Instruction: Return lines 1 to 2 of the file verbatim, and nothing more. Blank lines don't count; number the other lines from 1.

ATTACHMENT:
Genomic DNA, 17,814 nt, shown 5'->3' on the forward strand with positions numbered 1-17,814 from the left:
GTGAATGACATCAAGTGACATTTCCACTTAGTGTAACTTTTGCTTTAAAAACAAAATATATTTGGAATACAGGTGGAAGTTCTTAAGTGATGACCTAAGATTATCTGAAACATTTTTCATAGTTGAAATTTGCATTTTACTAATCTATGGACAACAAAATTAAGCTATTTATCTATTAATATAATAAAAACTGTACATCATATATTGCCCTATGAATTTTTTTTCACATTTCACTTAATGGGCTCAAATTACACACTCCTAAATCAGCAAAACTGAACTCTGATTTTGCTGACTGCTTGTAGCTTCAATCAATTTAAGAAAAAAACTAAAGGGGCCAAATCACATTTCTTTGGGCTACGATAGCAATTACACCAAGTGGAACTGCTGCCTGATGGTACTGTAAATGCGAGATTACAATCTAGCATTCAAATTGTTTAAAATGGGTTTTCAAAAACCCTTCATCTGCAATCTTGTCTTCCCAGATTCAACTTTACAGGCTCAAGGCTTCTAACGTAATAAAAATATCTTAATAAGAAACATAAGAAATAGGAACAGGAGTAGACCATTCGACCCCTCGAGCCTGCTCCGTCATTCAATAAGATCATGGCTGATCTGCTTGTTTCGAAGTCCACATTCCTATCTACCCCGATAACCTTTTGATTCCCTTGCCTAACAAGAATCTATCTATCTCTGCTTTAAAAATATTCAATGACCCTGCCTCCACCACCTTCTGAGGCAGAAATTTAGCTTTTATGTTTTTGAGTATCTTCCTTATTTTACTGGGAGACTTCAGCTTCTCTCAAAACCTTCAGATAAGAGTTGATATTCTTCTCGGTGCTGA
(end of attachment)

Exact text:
Genomic DNA, 17,814 nt, shown 5'->3' on the forward strand with positions numbered 1-17,814 from the left:
GTGAATGACATCAAGTGACATTTCCACTTAGTGTAACTTTTGCTTTAAAAACAAAATATATTTGGAATACAGGTGGAAGTTCTTAAGTGATGACCTAAGATTATCTGAAACATTTTTCATAGTTGAAATTTGCATTTTACTAATCTATGGACAACAAAATTAAGCTATTTATCTATTAATATAATAAAAACTGTACATCATATATTGCCCTATGAATTTTTTTTCACATTTCACTTAATGGGCTCAAATTACACACTCCTAAATCAGCAAAACTGAACTCTGATTTTGCTGACTGCTTGTAGCTTCAATCAATTTAAGAAAAAAACTAAAGGGGCCAAATCACATTTCTTTGGGCTACGATAGCAATTACACCAAGTGGAACTGCTGCCTGATGGTACTGTAAATGCGAGATTACAATCTAGCATTCAAATTGTTTAAAATGGGTTTTCAAAAACCCTTCATCTGCAATCTTGTCTTCCCAGATTCAACTTTACAGGCTCAAGGCTTCTAACGTAATAAAAATATCTTAATAAGAAACATAAGAAATAGGAACAGGAGTAGACCATTCGACCCCTCGAGCCTGCTCCGTCATTCAATAAGATCATGGCTGATCTGCTTGTTTCGAAGTCCACATTCCTATCTACCCCGATAACCTTTTGATTCCCTTGCCTAACAAGAATCTATCTATCTCTGCTTTAAAAATATTCAATGACCCTGCCTCCACCACCTTCTGAGGCAGAAATTTAGCTTTTATGTTTTTGAGTATCTTCCTTATTTTACTGGGAGACTTCAGCTTCTCTCAAAACCTTCAGATAAGAGTTGATATTCTTCTCGGTGCTGA